by Vladan Petkovic
- BERLIN 2019: Jayro Bustamante returns to the Berlinale with this convincing depiction of what it means to be a gay man in the highly religious Guatemalan society
Guatemalan filmmaker Jayro Bustamante is back at the Berlinale (7-17 February) four years after he won the Alfred Bauer Prize for Ixcanul Volcano [+see also:
interview: Jayro Bustamante
film profile]. This time around, his Tremors [+see also:
film profile] is screening in the Panorama section, and it is a convincing, touching and, at certain points, infuriating depiction of what it means to be a gay man in a society dominated by a very traditional version of the Christian religion.
When forty-something Pablo (Juan Pablo Olyslager) drives to his family mansion outside Guatemala City on a rainy night, the whole family already knows he has been outed as a homosexual. His domineering mother and weak father, his well-intentioned younger sister and her judgemental husband, his older brother, Pablo's devastated wife, and even the kind-hearted indigenous servant Rosa, who has protected his two children by hiding them away, are all awaiting him in an atmosphere akin to one you would find after a death in the family. Actually, for this wealthy clan of self-righteous evangelists, it would probably be easier if Pablo had died.
This is when the first tremor happens, with the house trembling from the low-intensity earthquake in a metaphor that is perhaps not the subtlest, but which is definitely apt. The family, shaken to its very foundations, has an ultimatum for Pablo: either he signs up for "gay rehab" at the church, or he will be forever banished from his family, and particularly from his children. In the heavily Christian Guatemalan society, homosexuality is considered to be just a step away from paedophilia.
But Pablo at first feels liberated – "Embarrassed, but somehow good," as he tells his lover Francisco (Mauricio Armas Zebadúa), a man from a different social stratum. Francisco is part of a liberal subculture, interested in the arts, social justice and partying. Pablo moves in with him in his small, modest apartment, but soon he realises that he does not feel completely at home there either. He may now be living with the person he loves, but he feels like an outcast and is missing his children terribly.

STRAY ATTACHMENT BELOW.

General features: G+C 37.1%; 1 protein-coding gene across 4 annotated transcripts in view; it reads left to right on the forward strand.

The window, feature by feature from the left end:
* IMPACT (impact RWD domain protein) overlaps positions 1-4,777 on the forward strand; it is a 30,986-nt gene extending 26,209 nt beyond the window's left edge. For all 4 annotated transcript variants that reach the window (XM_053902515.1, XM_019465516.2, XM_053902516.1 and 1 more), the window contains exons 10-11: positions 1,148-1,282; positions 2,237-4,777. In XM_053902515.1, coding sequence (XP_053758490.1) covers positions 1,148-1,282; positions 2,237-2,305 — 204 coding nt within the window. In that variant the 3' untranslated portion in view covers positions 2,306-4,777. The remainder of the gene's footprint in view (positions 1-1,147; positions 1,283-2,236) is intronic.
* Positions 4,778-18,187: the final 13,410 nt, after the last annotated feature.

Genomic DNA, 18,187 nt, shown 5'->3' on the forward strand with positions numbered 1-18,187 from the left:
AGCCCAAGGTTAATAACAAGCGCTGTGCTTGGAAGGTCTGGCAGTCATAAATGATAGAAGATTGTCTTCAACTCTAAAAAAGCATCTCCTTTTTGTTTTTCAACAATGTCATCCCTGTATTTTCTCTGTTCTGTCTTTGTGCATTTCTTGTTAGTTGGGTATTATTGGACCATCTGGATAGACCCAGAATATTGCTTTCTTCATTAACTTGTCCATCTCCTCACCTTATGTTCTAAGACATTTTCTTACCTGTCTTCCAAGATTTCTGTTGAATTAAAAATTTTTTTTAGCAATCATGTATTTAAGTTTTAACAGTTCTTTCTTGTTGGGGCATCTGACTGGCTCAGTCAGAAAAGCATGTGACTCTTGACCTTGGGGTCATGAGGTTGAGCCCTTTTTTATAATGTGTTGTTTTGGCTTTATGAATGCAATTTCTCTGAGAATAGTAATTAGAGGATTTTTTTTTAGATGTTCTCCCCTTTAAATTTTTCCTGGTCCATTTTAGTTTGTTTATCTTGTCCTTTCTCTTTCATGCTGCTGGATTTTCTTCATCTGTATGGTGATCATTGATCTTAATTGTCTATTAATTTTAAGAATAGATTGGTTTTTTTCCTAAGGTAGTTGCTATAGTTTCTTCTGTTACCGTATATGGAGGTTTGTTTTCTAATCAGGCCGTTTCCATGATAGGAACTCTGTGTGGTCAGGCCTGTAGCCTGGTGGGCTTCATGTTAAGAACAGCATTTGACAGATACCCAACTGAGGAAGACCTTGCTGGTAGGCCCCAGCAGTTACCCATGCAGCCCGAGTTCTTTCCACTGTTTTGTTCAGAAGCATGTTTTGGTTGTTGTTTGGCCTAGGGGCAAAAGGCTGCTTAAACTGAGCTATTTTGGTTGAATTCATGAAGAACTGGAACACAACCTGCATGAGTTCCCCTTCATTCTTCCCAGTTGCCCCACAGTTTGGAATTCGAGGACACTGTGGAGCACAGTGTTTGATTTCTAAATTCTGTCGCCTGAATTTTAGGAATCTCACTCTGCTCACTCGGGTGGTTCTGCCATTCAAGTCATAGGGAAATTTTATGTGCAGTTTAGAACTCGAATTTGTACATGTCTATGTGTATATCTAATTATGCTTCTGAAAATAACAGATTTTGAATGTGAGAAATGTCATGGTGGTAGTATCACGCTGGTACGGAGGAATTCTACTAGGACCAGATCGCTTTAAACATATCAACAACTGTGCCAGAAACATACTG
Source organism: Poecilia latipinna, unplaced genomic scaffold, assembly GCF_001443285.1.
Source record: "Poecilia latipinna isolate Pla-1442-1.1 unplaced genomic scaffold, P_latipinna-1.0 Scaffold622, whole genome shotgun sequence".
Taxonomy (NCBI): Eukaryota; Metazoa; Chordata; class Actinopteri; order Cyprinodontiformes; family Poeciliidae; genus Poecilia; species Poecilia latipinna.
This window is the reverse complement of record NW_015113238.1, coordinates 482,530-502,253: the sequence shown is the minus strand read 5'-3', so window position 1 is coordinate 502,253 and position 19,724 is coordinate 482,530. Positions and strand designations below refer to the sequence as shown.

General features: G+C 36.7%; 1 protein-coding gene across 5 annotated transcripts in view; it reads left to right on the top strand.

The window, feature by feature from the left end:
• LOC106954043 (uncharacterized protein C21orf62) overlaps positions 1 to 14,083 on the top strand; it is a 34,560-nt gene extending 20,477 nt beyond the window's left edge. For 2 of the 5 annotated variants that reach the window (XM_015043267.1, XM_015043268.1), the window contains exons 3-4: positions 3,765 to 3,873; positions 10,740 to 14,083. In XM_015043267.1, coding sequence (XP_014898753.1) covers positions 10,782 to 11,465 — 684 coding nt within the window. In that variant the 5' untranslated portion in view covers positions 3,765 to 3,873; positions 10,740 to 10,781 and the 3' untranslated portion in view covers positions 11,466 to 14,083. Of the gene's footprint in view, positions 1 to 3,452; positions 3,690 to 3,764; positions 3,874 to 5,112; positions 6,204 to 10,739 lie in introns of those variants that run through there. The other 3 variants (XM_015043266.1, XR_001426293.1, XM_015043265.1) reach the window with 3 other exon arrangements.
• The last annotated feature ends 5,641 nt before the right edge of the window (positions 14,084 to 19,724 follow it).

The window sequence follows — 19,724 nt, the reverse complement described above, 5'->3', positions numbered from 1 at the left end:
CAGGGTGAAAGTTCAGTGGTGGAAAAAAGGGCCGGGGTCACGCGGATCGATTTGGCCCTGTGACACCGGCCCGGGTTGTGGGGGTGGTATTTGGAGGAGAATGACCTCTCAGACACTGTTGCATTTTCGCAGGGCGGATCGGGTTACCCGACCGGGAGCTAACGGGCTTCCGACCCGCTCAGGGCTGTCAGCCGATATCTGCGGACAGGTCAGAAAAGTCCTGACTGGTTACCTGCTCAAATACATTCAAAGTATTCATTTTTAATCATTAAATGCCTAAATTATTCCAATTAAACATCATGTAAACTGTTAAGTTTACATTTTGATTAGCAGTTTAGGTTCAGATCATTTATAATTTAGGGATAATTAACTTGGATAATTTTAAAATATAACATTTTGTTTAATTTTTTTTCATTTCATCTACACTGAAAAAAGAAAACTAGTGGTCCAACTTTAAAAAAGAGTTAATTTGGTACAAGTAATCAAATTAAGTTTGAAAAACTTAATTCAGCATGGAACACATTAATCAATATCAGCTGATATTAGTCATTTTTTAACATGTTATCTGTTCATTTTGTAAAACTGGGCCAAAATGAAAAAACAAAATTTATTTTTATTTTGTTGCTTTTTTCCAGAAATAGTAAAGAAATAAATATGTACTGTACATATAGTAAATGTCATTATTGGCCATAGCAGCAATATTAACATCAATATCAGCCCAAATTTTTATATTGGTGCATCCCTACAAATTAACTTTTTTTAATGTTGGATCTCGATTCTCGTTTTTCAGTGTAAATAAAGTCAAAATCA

Finally, in an attempt to bring the two seemingly irreconcilable worlds together, he agrees to the “healing” boot camp organised by the evangelical church. "God hates sin, but He loves the sinner," says the pastor's wife (Sabrina de la Hoz), who effectively runs the church in place of her unenthusiastic husband, and leads the curative programme with the air of a women's prison guard. Rather than spoiling the last act of the film and its denouement, we will just offer you a snippet of what this "healing process" includes: Greek-Roman-style wrestling, of all things.
This is one of the simple and persuasive details that Bustamante uses to give us a clear idea of the environment that Pablo is trying to fit into. And as for the film's artistic merit, it relies primarily on Olyslager's impressively subtle performance – although miniscule, the changes in his posture and facial expressions after he leaves his home are unmistakable. Credit for this should also go to DoP Luis Armando Arteaga, whose expertise is especially evident in the precise and elegant framing and creative use of lighting – for instance, in the contrast between the darkness of Pablo's opulent family mansion and the tender morning light bathing Pablo's and Francisco's bodies on the bed in the small apartment.
Tremors is a co-production between Guatemala's La Casa de Producción, France's Tu Vas Voir, Memento Films Production and ARTE France Cinéma, and Luxembourg's Iris Productions. Spain's Film Factory Entertainment handles the international sales.
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